KALISPELL - A local brewery is pitching in to help a state park in the Flathead Valley support programs that foster the next stewards of our public lands. Purchasing just one pint at the Kalispell Brewery's Benefit Beer Night helped provide educational opportunities for kids.
“One of our company values is to celebrate the place where we live and play. I think really to fully achieve that value we have to be involved with non-profits," said Kalispell Brewing Company co-owner and head brewer Cole Schneider said.
This week the brewery donated a dollar from each beverage purchased Tuesday night to the Lone Pine State Park located in Kalispell.
Along with the donations, the Park also sold raffle tickets for a chance to win prizes and set up a table with information about the local wildlife in the Flathead Valley.
Lone Pine doesn’t just serve as a place for people to hike and enjoy, but also provides a number of free educational classes and field trips for over one thousand kids in the Flathead Valley.
“We’ve got skulls, skins and bones which focuses on mammals of Montana, and we’ve got forest habitat which focuses on more of the vegetation here. But all of our programs are focused -- very place-based on Montana and northwest Montana specifically," AmeriCorps member Casey Fuson said.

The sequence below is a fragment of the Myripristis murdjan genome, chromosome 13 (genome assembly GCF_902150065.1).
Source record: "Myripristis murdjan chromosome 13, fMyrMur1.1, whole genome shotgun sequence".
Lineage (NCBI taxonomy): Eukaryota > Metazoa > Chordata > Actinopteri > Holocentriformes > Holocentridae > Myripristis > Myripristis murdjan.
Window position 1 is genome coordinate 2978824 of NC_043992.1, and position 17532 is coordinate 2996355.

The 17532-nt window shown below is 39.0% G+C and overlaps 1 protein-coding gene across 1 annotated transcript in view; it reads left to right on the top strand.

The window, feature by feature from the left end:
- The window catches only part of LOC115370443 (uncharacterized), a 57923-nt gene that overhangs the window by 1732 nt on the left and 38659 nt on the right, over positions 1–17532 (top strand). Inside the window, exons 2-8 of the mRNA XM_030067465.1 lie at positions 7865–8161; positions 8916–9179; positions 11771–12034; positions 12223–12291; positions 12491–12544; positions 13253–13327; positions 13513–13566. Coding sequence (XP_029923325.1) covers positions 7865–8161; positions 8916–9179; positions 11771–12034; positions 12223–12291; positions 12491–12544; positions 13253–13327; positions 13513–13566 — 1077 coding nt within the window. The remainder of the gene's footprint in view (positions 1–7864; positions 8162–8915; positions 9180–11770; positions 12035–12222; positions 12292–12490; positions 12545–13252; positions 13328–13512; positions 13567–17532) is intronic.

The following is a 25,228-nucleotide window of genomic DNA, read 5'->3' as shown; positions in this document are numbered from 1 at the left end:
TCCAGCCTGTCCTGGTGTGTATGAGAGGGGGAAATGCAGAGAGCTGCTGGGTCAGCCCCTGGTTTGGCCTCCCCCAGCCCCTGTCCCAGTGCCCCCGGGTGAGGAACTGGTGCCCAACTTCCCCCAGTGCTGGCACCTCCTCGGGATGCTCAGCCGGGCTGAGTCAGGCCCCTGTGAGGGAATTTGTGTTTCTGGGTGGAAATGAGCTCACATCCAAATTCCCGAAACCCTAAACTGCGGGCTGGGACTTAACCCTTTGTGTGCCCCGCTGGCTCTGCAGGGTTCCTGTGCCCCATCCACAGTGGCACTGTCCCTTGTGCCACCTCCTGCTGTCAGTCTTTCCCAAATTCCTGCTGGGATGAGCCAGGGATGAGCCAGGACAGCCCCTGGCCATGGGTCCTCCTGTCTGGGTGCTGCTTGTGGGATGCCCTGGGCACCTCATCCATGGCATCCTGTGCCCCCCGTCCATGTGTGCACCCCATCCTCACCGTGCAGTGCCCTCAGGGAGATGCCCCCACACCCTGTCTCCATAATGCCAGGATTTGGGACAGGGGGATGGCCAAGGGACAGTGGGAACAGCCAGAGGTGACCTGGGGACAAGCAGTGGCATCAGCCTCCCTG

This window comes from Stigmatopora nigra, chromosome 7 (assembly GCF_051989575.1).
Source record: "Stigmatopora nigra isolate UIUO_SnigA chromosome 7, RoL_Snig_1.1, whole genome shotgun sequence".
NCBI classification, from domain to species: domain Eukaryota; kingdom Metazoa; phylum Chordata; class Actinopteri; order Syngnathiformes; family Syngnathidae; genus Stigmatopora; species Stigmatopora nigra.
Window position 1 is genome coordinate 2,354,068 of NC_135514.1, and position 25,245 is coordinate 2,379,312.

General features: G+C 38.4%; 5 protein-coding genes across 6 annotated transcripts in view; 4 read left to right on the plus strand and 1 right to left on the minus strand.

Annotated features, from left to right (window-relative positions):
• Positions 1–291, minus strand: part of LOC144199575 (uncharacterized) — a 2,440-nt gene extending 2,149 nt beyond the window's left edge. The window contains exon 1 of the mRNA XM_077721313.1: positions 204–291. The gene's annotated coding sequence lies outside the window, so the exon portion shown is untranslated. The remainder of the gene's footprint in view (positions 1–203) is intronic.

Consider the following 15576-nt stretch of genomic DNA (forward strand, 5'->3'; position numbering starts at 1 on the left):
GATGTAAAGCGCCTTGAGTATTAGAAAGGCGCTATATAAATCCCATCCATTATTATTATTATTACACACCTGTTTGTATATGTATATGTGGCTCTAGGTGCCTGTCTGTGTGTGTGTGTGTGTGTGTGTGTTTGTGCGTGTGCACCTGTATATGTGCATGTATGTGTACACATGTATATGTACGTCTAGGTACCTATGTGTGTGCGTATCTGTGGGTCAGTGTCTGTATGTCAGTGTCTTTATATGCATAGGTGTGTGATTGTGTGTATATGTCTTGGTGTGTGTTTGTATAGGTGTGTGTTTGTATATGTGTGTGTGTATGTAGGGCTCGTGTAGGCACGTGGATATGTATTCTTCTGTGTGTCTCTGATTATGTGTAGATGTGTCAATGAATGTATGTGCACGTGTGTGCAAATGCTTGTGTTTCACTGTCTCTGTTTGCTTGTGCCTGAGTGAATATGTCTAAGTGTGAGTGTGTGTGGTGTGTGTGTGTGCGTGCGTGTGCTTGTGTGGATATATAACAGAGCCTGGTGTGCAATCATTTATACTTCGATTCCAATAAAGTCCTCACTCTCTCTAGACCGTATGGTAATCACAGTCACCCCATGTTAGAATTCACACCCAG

The Tuesday evening event was held in hopes of supporting those classes -- and to help offset the cuts to funding that Lone Pine has seen over the years. Fuson says the park hasn’t done much fundraising in the past but is now looking to the community for help.
“So, it is now becoming a need where it’s like we really need the community to come out and be involved and help us out because if they don’t, these programs and these field trips that we’re providing are going to go away," explained Fuson.
Fuson also told MTN News that she believes that if these programs are cut it will have a much larger impact beyond the current generation.
“We are teaching and fostering and encouraging the next generation of hunters and fisherman and recreationalists and stewards of our public lands. These kids are the people who are going to be taking care of these lands in the future and so, if they are not learning about them now then we can’t expect them to care about them in the future," Fuson said.
The visitor center at Lone Pine State Park is open to the public year-round.